• In one embodiment, the service provider's server 112 provides a networked service that is addressable over a mobile network 120 (e.g., an SMS network), stores subscribers' data, and provides sharing of subscriber data. For example, when a user of the originating device 104 requests to share his data with another user (e.g., a user of the recipient device 116), the service provider's server 112 may send an indirect reference to the originating user's data stored on the service provider's server 112 to the recipient device 116. When a user of the recipient device 116 views the reference to the originating user's data, the data may be rendered for immediate viewing on the recipient device 116 utilizing the originating user's reference properties, such as the selected identity, theme, accessibility profile, and digital rights of the selected data. Moreover, after receipt of the originating user's data, the originating user may maintain control of any and all information that continues to reside at the service provider's server 112.
  • In some embodiments, the service provider's server 112 is addressable by such protocols as SMS using, for example, a modem or SMS Aggregator. The service provider's server 112 may appear to the originating user's device 104 to be simply another wireless communication device. In one embodiment, the service provider's server 112 maintains the originating user's information securely online.
  • In addition, the service provider's server 112 may provide each user with a directory service that they may use to address communications to recipients. By default, for example, the directory service may be the 10-digit US telephone numbering system. The user may, however, configure a default directory service and one or more secondary directory services. The secondary directory services may store naming schemes that do not conform to the addressing scheme used within the system 100 (e.g., the 10-digit telephone number addressing scheme). Such naming schemes may include, for example, private shortcuts to recipients (e.g., nicknames or abbreviations) and be used for referencing the recipients. In one embodiment, when a communication is received at the service provider's server 112, the naming scheme used to reference the recipient device 116 is verified by the directory service.
  • It will be understood by those skilled in the art that FIG. 1 is a simplified illustration of the system 100 and that it is depicted as such to facilitate the explanation of the present invention's embodiments. Moreover, the system 100 may be modified in a variety of manners without departing from the spirit and scope of the invention. For example, there may be multiple originating devices 104, multiple third party servers 108, multiple recipient devices 116, and multiple networks 120 in the system 100. Moreover, the functionality of the service provider's server 112 may in fact be implemented by many servers, rather than by just the single server 112 depicted in FIG. 1. As such, the depiction of the system 100 in FIG. 1 is non-limiting.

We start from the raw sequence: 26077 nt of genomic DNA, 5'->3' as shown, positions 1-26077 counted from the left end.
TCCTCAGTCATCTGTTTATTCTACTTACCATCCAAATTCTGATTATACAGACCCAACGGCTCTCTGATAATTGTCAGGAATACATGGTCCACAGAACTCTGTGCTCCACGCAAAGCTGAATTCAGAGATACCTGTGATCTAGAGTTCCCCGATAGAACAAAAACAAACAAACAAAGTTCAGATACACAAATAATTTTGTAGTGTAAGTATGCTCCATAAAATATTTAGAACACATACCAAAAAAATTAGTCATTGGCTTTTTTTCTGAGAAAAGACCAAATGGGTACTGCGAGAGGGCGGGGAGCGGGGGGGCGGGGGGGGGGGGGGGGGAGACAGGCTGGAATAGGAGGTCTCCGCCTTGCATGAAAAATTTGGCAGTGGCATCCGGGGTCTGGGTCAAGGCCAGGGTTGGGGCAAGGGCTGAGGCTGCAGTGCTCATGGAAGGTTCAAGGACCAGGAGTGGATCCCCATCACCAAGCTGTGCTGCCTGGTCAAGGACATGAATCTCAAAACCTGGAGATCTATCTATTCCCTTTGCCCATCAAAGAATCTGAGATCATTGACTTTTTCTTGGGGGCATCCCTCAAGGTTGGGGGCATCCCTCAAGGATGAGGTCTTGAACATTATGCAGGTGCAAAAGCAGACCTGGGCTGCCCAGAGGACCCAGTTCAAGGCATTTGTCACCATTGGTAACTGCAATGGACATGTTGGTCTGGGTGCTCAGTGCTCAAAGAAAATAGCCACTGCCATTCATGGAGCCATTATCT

• With reference now to FIG. 2, an exemplary electronic, human-readable card 200 is depicted. Generally speaking, the format for the card 200 provides an easy to use visual layout template that non-technical users may complete, as described below, with combinations of, for example, graphics, style, and textual information for sharing. In addition, digital rights may be associated with the card 200. As illustrated in FIG. 2, the electronic, human-readable card 200 may include one or more of graphical information 204, personal information 208, advertising information 212, an interface for other cards 216, a processing options interface 220, and a membership interface 224. Each electronic, human-readable card 200 may include different sections and different information in its different sections, depending on the type of card 200 and template therefor.
  • For example, where the card 200 is a business card, the graphical information 204 may include a company logo. Alternatively, the card may be for one's pet and the graphical information 204 may therefore include a photograph of the pet. In still another example, the card may be intended for use in a social network and the graphical information 204 may therefore include a picture of the card's creator/owner. Such a picture may also be considered personal information 208, as described below. In essence, any type of graphical information 204 appropriate for the types of cards described below may be included in the card 200.